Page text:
Dual-mode chokes teach old inverters new tricks: Page 2 of 3

April 01, 2019 //By Michael Freitag
Dual-mode chokes teach old inverters new tricks
Important changes in the way electricity is generated and used—such as increasing reliance on energy from renewable sources, the change to efficient variable-speed drives in industrial and domestic appliances, and adoption of hybrid or battery-electric vehicles—are increasing demands for electronic inverters that can be controlled to provide ac power at a desired voltage and frequency.

In any IGBT-based inverter for a wind or solar generator, noise signals can exist at frequencies up to 1 MHz or more. These and other sources of noise such as dc-dc converter switching elsewhere in the system, coupled onto the ac output power lines, can impair the output power quality and cause interference. This can affect the system’s own control signals, such as analog feedback signals, as well as nearby equipment.

To prevent such distortion and interference, standards such as IEEE 1547 and UL 1741, which apply to inverters for distributed-power systems like wind or solar generators, impose limits on the harmonic content allowed in the inverter output. Radiated electromagnetic interference (EMI) is also subject to limits imposed by standards such as FCC Part 15 B.

 

Mitigating switching noise


Fig. 2: The main functional blocks of a solar power-conditioning system, highlighting filtering requirements.

To comply with applicable specifications on noise and electromagnetic compatibility, filters placed throughout the system remove harmonics from voltage and current waveforms, correct the power factor by ensuring voltage and current waveforms are in phase, and minimize distortion. Figure 2 shows the locations of filters for attenuating noise in a solar-energy power-conditioning system. The filter at the output of the inverter is designed to remove switching frequency transients. It contains a combination of X and Y capacitors, inductors, and chokes to remove common-mode and differential-mode noise at the main harmonics of the switching frequency.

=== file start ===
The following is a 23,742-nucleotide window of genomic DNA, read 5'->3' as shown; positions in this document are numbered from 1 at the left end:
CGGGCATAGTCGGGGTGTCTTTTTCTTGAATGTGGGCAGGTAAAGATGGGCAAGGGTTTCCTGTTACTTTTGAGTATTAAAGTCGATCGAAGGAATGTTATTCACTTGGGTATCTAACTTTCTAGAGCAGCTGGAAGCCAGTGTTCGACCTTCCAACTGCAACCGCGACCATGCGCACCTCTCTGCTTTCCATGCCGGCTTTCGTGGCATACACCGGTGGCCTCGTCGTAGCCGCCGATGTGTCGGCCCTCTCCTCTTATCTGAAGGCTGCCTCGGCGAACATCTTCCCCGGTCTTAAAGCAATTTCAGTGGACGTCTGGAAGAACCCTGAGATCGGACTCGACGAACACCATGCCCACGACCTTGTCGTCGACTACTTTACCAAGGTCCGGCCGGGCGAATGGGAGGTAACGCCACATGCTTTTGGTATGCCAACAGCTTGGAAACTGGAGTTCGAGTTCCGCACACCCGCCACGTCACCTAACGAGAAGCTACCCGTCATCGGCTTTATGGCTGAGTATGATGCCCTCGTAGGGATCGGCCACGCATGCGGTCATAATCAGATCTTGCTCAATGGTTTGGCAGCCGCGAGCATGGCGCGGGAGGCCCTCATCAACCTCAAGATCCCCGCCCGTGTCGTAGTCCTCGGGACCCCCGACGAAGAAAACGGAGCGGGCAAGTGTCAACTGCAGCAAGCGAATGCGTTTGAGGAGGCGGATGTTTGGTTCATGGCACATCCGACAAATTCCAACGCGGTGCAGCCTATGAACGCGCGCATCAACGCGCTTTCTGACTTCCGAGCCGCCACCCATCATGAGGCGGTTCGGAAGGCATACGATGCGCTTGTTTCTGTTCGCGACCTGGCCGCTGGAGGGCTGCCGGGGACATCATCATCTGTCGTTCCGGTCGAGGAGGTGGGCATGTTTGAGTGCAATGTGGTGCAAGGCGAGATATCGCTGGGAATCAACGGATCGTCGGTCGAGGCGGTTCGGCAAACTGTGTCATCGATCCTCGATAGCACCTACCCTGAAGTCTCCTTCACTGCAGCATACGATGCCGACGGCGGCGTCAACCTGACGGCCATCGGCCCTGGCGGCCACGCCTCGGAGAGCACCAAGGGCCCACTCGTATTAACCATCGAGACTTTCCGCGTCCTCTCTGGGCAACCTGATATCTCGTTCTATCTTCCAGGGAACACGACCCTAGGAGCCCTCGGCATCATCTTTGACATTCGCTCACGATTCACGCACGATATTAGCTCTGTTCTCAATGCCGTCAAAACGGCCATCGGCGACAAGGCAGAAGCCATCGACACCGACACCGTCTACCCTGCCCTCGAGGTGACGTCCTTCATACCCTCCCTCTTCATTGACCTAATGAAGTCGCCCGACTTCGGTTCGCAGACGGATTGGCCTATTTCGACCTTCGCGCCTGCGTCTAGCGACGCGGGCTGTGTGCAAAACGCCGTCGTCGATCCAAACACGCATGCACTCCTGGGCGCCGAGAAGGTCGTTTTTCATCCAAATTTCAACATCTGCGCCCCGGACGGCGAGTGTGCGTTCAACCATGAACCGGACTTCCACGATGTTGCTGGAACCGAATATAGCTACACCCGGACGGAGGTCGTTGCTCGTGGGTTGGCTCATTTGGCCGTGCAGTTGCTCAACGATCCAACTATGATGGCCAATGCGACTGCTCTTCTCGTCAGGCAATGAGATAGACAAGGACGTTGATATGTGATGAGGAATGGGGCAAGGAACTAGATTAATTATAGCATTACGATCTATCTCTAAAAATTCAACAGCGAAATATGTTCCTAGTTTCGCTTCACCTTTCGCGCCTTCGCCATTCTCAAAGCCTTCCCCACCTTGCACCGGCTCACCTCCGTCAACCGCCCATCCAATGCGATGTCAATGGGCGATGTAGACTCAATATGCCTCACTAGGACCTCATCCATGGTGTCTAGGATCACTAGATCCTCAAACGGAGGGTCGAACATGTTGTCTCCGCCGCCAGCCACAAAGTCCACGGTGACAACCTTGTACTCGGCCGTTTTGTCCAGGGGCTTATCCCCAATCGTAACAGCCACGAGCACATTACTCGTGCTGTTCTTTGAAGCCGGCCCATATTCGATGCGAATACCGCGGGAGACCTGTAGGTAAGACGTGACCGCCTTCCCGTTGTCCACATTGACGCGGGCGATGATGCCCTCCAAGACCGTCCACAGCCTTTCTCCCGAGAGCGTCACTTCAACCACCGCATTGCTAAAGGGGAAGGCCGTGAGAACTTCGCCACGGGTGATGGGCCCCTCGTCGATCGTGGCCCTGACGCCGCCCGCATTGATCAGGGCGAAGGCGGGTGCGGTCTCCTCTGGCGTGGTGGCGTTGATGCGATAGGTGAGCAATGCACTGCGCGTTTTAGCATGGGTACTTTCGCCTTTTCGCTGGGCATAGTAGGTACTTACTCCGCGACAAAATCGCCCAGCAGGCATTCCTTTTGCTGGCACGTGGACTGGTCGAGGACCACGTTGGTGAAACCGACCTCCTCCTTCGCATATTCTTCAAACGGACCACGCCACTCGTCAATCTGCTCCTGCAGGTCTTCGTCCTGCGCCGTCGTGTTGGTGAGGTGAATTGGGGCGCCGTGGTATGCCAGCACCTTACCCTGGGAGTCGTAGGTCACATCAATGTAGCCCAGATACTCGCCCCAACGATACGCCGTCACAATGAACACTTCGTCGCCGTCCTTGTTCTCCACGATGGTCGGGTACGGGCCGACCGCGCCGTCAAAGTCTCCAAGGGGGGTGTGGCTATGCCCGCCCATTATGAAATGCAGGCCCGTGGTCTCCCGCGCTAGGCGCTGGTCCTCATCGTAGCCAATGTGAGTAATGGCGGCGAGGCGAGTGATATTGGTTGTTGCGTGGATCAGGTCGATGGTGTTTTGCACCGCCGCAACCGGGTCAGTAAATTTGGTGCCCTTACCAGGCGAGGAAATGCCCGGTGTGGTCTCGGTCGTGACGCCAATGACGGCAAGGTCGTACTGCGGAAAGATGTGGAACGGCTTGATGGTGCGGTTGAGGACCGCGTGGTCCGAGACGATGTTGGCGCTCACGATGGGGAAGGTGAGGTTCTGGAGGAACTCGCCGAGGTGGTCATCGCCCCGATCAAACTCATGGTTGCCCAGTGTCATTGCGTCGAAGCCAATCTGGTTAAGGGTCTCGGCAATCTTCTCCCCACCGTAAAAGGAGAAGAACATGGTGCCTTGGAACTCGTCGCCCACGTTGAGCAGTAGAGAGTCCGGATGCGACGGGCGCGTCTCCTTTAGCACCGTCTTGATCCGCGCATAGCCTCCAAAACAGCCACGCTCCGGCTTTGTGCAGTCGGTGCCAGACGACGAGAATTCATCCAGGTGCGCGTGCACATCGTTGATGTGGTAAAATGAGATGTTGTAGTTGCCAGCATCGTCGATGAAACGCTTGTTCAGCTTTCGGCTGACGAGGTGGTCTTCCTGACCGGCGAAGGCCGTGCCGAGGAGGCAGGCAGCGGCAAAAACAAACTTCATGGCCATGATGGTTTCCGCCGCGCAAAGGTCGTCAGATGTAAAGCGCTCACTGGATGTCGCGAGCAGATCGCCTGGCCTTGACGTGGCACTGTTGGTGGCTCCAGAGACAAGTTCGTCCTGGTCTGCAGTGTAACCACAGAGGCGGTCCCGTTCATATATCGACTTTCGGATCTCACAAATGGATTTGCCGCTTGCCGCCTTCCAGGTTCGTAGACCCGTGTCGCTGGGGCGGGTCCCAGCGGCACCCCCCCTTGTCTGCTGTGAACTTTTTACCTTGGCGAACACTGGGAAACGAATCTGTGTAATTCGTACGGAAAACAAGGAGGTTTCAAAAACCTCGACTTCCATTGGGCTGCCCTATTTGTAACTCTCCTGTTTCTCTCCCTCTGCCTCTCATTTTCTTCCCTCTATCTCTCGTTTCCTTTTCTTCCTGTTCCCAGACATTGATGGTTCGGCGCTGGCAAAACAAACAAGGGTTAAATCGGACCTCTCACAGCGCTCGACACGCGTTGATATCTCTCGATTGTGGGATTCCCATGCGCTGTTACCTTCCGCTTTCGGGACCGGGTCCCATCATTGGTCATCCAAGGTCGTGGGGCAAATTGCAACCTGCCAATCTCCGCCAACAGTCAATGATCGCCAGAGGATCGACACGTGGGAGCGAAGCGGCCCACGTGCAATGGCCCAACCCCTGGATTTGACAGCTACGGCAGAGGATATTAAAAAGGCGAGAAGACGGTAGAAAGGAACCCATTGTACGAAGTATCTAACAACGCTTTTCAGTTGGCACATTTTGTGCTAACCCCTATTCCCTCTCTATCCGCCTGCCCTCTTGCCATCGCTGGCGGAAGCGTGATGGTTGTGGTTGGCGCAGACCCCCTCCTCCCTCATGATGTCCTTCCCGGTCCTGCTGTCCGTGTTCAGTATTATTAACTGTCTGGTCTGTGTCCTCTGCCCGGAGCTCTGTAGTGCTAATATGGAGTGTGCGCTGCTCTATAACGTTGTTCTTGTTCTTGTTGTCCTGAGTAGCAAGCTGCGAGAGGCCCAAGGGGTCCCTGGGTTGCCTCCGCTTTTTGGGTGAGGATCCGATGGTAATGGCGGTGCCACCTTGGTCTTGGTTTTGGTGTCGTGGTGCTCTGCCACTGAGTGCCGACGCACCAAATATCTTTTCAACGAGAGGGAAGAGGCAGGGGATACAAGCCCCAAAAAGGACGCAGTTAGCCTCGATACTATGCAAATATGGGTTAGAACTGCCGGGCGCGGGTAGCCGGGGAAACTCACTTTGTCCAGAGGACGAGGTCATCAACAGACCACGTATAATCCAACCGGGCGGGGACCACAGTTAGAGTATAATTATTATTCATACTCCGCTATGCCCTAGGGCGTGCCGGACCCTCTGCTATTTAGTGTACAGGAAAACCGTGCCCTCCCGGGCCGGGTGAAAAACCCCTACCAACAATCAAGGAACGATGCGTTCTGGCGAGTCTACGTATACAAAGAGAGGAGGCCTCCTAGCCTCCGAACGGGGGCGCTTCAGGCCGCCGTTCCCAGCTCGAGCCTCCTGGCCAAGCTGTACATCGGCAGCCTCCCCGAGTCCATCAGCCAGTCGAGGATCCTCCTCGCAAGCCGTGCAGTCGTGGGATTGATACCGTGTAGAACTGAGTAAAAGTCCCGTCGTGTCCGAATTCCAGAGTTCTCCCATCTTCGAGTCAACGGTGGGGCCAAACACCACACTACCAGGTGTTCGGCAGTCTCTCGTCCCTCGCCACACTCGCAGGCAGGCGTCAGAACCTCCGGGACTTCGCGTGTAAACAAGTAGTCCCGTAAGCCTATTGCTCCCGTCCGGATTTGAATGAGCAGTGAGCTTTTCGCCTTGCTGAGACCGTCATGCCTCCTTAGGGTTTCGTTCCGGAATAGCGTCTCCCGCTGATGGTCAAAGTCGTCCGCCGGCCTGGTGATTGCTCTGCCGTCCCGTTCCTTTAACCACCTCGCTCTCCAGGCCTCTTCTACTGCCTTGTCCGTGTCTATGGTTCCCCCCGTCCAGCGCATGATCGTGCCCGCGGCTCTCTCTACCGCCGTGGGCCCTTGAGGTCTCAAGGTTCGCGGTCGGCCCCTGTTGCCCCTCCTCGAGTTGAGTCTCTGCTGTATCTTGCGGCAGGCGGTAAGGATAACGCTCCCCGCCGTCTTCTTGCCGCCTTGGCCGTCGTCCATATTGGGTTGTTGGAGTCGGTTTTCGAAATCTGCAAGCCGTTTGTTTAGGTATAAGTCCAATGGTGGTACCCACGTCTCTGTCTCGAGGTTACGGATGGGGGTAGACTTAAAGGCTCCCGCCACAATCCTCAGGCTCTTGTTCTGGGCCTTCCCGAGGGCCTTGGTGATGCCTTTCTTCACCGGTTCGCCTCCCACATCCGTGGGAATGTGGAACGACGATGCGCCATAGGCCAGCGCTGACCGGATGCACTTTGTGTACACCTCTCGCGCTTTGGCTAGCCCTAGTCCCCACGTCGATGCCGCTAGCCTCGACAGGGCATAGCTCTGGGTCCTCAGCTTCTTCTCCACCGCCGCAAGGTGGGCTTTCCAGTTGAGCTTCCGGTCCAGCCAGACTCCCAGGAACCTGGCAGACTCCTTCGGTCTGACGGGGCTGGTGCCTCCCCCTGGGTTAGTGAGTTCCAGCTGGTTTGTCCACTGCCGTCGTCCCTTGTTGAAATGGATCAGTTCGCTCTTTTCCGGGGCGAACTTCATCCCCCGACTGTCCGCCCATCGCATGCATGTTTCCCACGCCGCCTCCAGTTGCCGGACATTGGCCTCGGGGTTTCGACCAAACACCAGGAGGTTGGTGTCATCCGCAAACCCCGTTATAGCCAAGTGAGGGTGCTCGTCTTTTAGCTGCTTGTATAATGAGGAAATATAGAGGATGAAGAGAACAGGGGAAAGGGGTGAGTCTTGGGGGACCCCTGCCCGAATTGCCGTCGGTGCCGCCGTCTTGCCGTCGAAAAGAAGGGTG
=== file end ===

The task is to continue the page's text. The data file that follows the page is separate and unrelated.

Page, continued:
Chokes and capacitors at the inverter output attenuate common-mode (blue) and differential (red) noise.
Fig. 3: Chokes and capacitors at the inverter output attenuate
common-mode (blue) and differential (red) noise.

Figure 3 provides more detail on the composition of the filter. In principle, X capacitors and chokes remove differential-mode noise, while Y capacitors and common-mode inductors remove common-mode noise. Common-mode noise appears in the same direction on two conductors, whereas differential-mode noise appears in opposite directions on two conductors.

The common-mode choke coil as shown in figure 3 is a four-terminal device that comprises two conducting wires wrapped in opposite directions around a single magnetic core. Conventionally, this core consists of ferrite material. Since magnetic flux flows inside the core, common-mode choke coils act as inductors that provide high impedance against common-mode (noise) currents while allowing wanted differential currents to pass.


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